dangerously high blood pressure (severe headache, blurred vision, buzzing in your ears, anxiety, confusion, chest pain, shortness of breath, uneven heartbeats, seizure).
Less serious side effects may include:
pain, soreness, burning, tingling, or dryness in your nose or throat;
runny or stuffy nose, nosebleeds;
changes in your sense of taste;
headache, dizziness, drowsiness;
feeling anxious or depressed;
cold sweats; or
This is not a complete list of side effects and others may occur. Call your doctor for medical advice about side effects. You may report side effects to FDA at 1-800-FDA-1088.
Usual Adult Dose for Migraine:
IM or subcutaneous: Initial dose: 1 mg given as quickly as possible after the first symptom of headache. Additional 1 mg doses can be given hourly until the headache has stopped or a total dose of 3 mg has been reached. The total weekly dose should not exceed 6 mg.IV: Initial dose: 1 mg given as quickly as possible after the first symptom of headache. Additional 1 mg doses can be given hourly until the headache has stopped or a total dose of 2 mg has been reached. The total weekly dose should not exceed 6 mg.Intranasal: 1 spray (0.5 mg) into each nostril (total = 1 mg). Repeat if needed within 15 minutes to a maximum of 4 sprays (2 mg) per day. The total weekly dose should not exceed 8 sprays (4 mg).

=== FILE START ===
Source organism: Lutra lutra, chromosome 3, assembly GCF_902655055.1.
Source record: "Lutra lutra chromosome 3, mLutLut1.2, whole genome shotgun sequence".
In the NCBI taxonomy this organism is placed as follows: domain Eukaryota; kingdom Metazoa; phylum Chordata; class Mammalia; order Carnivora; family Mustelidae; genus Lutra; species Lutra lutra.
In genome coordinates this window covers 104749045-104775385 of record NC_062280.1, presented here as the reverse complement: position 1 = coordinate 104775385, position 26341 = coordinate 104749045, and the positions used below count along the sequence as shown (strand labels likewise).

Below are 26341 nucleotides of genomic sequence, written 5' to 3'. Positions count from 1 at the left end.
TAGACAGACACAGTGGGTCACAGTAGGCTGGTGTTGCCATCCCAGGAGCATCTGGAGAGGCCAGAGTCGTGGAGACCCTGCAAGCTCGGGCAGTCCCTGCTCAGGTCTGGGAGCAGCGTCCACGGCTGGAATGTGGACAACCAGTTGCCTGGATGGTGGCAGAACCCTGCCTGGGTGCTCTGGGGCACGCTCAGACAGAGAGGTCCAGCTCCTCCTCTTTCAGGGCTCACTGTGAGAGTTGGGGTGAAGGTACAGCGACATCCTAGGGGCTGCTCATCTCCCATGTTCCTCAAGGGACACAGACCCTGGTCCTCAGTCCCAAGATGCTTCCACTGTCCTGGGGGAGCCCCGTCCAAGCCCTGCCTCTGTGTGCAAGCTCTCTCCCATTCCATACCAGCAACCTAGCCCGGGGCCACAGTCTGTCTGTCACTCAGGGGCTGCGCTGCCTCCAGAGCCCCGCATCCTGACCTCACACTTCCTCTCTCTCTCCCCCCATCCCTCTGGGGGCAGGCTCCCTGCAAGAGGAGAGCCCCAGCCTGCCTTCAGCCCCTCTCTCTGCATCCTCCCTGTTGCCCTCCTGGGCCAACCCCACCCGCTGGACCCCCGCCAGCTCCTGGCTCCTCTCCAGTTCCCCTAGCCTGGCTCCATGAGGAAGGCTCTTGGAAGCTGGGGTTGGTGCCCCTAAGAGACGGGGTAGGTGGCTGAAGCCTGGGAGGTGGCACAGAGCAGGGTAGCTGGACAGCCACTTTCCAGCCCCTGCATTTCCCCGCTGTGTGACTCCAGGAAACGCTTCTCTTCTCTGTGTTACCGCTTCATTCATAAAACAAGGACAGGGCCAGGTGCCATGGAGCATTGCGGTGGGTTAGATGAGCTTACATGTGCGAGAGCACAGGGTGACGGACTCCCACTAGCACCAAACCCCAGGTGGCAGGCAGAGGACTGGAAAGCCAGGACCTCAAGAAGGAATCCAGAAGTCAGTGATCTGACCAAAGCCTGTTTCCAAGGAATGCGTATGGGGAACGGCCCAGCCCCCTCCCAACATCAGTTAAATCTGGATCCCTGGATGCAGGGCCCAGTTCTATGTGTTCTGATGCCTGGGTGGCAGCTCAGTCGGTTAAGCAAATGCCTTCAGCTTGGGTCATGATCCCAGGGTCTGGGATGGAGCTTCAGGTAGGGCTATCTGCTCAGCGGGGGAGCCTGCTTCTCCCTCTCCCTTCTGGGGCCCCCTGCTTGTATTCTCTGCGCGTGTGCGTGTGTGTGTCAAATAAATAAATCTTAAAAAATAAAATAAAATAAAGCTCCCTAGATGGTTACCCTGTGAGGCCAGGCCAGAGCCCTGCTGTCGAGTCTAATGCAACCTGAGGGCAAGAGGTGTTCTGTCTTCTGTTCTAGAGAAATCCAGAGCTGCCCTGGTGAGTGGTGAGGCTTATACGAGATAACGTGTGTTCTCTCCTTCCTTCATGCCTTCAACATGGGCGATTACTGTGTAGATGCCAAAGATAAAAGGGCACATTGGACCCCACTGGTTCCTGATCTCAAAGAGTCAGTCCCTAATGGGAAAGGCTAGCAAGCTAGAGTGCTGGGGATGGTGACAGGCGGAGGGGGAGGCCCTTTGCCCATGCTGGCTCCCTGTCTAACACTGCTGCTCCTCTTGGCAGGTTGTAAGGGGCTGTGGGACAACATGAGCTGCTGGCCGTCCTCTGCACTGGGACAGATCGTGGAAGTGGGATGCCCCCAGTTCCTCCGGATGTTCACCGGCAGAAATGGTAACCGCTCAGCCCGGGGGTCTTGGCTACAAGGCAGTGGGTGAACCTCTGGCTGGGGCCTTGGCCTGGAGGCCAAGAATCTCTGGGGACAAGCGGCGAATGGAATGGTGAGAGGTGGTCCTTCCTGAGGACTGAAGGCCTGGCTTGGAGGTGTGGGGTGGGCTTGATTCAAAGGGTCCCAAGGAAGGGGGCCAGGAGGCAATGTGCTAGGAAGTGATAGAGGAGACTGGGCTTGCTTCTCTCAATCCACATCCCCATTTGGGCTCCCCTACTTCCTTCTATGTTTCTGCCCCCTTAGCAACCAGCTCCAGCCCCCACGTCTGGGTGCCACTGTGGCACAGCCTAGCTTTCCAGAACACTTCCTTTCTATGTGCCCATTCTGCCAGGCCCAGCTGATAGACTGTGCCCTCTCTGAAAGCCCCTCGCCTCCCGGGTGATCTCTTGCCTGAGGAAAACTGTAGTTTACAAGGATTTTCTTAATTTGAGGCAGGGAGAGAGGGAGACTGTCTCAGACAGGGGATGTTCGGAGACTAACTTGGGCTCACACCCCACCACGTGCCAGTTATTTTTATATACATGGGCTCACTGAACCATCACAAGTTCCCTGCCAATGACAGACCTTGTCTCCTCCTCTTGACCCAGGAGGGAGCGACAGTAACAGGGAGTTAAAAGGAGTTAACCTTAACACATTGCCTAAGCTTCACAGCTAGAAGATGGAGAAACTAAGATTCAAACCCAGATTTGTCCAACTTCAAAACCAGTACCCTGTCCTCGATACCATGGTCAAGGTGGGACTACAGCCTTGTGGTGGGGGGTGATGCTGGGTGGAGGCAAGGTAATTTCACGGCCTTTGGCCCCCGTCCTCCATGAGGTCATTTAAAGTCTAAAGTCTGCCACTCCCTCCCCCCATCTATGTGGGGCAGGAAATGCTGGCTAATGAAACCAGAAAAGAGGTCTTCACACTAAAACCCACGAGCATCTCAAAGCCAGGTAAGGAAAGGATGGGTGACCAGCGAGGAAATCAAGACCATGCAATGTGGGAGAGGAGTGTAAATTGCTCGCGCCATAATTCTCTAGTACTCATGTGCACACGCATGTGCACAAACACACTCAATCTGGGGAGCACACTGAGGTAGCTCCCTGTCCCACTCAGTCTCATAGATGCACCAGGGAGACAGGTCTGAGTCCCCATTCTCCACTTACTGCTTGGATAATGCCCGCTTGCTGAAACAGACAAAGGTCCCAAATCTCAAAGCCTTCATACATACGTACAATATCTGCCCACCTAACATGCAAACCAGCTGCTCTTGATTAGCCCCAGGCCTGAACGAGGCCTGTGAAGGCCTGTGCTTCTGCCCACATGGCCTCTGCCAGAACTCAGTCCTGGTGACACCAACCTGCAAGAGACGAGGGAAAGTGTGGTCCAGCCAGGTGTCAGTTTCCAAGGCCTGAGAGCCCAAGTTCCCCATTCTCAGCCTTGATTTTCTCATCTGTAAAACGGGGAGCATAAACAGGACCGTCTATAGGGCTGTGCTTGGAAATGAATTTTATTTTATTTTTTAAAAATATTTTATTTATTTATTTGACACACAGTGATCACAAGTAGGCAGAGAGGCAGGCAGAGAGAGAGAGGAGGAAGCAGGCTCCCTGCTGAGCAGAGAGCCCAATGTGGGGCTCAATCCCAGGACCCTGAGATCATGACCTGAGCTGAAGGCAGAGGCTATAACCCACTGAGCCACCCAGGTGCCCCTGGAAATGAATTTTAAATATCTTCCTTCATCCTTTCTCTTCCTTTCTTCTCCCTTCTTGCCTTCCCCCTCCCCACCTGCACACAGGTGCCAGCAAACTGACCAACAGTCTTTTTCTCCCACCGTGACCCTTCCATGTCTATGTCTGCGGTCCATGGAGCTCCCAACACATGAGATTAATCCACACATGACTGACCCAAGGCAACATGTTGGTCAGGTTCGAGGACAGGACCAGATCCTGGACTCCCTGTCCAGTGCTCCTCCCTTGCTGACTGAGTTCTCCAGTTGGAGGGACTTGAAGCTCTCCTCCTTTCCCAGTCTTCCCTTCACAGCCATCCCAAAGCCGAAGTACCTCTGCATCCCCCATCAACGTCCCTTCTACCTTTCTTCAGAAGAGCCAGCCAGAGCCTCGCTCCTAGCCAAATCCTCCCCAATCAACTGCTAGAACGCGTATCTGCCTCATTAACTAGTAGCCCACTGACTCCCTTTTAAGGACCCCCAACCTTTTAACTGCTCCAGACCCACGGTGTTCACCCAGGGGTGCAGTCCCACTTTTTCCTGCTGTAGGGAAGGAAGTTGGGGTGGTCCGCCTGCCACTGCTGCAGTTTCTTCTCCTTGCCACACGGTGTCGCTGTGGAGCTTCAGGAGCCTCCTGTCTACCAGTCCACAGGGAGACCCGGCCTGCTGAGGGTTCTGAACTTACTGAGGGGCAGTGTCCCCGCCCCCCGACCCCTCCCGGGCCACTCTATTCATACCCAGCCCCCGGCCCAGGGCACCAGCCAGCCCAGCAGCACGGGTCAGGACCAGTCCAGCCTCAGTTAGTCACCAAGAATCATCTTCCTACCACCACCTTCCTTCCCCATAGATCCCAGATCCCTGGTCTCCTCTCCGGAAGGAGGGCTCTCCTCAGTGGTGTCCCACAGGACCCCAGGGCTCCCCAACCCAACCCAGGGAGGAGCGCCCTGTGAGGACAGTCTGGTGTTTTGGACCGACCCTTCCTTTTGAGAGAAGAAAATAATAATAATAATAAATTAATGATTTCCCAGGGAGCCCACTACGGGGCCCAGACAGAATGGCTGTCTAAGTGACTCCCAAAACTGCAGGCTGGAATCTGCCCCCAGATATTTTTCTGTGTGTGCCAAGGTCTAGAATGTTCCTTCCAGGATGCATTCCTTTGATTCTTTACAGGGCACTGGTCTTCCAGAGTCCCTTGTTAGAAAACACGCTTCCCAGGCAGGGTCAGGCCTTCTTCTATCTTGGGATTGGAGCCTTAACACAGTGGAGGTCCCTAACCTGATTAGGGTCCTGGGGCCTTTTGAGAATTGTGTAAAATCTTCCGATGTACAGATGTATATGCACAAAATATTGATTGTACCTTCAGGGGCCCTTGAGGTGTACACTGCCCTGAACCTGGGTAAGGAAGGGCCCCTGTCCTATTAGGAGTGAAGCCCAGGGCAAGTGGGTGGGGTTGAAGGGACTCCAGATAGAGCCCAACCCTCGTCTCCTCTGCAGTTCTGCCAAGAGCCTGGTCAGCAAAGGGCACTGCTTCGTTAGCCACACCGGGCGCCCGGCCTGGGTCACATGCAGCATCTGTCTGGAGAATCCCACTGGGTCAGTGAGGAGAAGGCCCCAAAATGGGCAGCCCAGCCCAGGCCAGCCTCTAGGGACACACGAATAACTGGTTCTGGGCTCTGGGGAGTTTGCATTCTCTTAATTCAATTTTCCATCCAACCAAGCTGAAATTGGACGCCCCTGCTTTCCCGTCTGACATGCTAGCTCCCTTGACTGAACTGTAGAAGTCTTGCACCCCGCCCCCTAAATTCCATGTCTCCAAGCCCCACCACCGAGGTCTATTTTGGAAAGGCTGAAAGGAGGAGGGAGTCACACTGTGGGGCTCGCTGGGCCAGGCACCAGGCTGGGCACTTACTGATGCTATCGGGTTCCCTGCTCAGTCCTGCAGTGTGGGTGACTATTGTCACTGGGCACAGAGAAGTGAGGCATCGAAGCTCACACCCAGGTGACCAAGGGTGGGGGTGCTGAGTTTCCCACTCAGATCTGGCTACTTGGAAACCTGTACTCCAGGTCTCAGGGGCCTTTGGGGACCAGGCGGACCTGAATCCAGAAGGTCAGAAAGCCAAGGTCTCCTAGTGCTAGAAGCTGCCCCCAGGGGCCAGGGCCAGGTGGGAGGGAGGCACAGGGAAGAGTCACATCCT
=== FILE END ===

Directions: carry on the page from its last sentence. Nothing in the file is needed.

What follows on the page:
Usual Adult Dose for Cluster Headache: